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Saturday, October 19, 2019

Madigan hails Illinois clean energy law

By Chris Rizo | Jan 13, 2009

Lisa Madigan (D)

SPRINGFIELD, Ill. (Legal Newsline)-Clean energy legislation signed into Illinois law Monday was hailed by state Attorney General Lisa Madigan who said the new law will protect the environment and bring more green jobs to the Land of Lincoln.

The new law, outlined in Senate Bill 1987, authorizes the development of two clean coal-burning projects in Illinois. One of the facilities, a 500-megawatt plant near Taylorville, will produce electricity and the other, in Jefferson County, will produce natural gas.

Both plants would use in-state coal and are required to capture and sequester at least half of their carbon dioxide emissions.

The plan was signed into law by Democratic Gov. Rod Blagojevich. The bill was drafted and negotiated by Madigan's office during the 2008 legislative session.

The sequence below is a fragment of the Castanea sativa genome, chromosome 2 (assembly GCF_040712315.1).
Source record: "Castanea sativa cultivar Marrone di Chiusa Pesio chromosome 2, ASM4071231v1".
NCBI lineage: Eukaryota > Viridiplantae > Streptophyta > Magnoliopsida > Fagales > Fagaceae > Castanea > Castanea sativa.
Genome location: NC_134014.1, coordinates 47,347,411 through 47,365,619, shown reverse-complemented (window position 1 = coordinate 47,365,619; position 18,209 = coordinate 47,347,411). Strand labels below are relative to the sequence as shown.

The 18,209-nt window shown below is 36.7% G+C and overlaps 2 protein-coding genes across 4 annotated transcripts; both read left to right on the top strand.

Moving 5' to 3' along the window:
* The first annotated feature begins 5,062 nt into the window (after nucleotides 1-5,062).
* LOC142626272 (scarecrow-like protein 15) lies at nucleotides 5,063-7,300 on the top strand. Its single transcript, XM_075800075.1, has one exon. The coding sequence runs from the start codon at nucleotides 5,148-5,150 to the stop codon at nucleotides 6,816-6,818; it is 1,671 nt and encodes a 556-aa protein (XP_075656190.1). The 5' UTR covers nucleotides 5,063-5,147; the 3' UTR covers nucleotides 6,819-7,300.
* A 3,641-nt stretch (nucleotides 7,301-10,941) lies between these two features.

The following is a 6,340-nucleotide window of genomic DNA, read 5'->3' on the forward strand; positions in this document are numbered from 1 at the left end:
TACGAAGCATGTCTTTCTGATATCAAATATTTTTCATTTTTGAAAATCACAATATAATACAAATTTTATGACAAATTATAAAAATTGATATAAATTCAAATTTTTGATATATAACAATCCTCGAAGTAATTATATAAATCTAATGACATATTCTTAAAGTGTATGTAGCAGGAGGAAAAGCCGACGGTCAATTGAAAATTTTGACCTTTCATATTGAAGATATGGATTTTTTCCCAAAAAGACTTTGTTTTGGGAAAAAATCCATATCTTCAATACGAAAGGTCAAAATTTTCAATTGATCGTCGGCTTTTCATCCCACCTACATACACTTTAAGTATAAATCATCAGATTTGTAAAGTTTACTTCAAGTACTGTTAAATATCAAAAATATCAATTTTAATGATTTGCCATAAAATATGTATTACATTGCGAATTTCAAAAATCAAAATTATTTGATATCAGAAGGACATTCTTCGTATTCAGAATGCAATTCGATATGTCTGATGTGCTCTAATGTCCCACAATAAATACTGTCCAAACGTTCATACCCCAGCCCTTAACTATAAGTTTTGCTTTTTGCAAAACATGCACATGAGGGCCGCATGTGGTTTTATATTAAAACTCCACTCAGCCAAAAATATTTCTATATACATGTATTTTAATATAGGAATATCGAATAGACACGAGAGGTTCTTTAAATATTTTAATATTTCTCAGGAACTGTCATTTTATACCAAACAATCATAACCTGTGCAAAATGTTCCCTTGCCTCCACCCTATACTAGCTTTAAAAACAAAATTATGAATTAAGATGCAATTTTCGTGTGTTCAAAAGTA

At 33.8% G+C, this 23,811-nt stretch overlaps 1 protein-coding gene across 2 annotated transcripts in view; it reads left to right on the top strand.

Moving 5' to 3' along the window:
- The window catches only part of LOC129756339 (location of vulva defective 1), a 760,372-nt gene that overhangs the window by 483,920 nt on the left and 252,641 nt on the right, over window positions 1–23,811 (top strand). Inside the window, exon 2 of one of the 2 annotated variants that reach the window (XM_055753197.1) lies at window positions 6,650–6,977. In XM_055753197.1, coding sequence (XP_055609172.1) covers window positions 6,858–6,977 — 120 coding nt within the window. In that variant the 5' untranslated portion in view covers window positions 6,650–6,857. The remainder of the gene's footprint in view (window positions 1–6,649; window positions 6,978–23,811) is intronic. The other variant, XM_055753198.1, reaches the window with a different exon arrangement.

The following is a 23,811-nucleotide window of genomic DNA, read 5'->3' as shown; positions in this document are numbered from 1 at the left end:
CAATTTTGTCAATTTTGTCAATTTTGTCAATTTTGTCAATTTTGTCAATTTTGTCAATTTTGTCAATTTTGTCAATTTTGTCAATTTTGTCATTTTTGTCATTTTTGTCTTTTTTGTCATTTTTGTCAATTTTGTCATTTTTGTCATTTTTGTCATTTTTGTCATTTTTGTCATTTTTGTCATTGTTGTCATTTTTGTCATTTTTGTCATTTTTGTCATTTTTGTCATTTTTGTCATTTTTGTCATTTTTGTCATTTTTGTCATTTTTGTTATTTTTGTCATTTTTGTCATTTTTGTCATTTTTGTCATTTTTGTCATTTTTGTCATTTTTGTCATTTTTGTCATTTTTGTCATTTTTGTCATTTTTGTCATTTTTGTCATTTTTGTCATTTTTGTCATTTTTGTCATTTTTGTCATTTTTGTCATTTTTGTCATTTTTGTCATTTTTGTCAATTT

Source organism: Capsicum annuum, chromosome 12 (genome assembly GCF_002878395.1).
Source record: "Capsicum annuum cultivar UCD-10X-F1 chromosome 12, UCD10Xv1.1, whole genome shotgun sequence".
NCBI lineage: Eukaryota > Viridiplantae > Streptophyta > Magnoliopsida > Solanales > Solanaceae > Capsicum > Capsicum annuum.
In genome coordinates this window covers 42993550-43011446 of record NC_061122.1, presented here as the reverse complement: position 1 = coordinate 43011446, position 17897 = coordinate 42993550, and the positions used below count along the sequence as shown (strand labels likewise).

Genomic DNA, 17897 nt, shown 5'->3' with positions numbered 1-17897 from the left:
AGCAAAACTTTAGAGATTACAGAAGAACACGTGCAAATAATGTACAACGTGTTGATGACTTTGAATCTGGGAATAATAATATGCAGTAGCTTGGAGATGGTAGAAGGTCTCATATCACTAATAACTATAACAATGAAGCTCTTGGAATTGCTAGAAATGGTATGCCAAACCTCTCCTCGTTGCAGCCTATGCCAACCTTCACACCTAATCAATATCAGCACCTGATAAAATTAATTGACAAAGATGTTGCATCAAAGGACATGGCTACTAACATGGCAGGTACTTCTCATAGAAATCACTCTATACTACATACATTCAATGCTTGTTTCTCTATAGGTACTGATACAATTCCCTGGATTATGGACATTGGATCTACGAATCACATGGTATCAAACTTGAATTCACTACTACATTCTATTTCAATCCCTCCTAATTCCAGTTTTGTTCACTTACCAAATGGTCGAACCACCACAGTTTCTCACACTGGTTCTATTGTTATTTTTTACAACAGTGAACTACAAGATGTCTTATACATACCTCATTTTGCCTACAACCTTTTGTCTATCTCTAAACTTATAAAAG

"We are creating change right here in Illinois and this new clean energy law will have a major impact on how we approach our future energy needs while protecting the environment and stimulating our economy," the attorney general said.

Madigan, a former state senator, said the new coal facilities would create approximately 4,000 new jobs, including 3,000 construction jobs, 200 permanent coal mining jobs, and 500 to 1,000 permanent jobs operating the two facilities.

"The new law will create jobs at Illinois clean coal and renewable energy facilities and in the coal industry," Madigan added.

The legislation was backed by, among others, the Illinois AFL-CIO, the American Lung Association of Illinois, the Citizens Utility Board, the Clean Air Task Force, Commonwealth Edison Company, the Environmental Law and Policy Center and the Illinois Coal Association.

"We brought together this remarkable coalition of consumer advocates, labor organizations, the coal industry, environmental groups, utilities and green energy developers," Madigan said. "We worked together on behalf of all Illinoisans to reach this victory."

The new law also doubles the state's commitment to the use of renewable energy by requiring alternative retail electric suppliers and utilities that sell outside of their service territories to generate at least 25 percent of their electricity from renewable sources by 2025.

From Legal Newsline: Reach reporter Chris Rizo at

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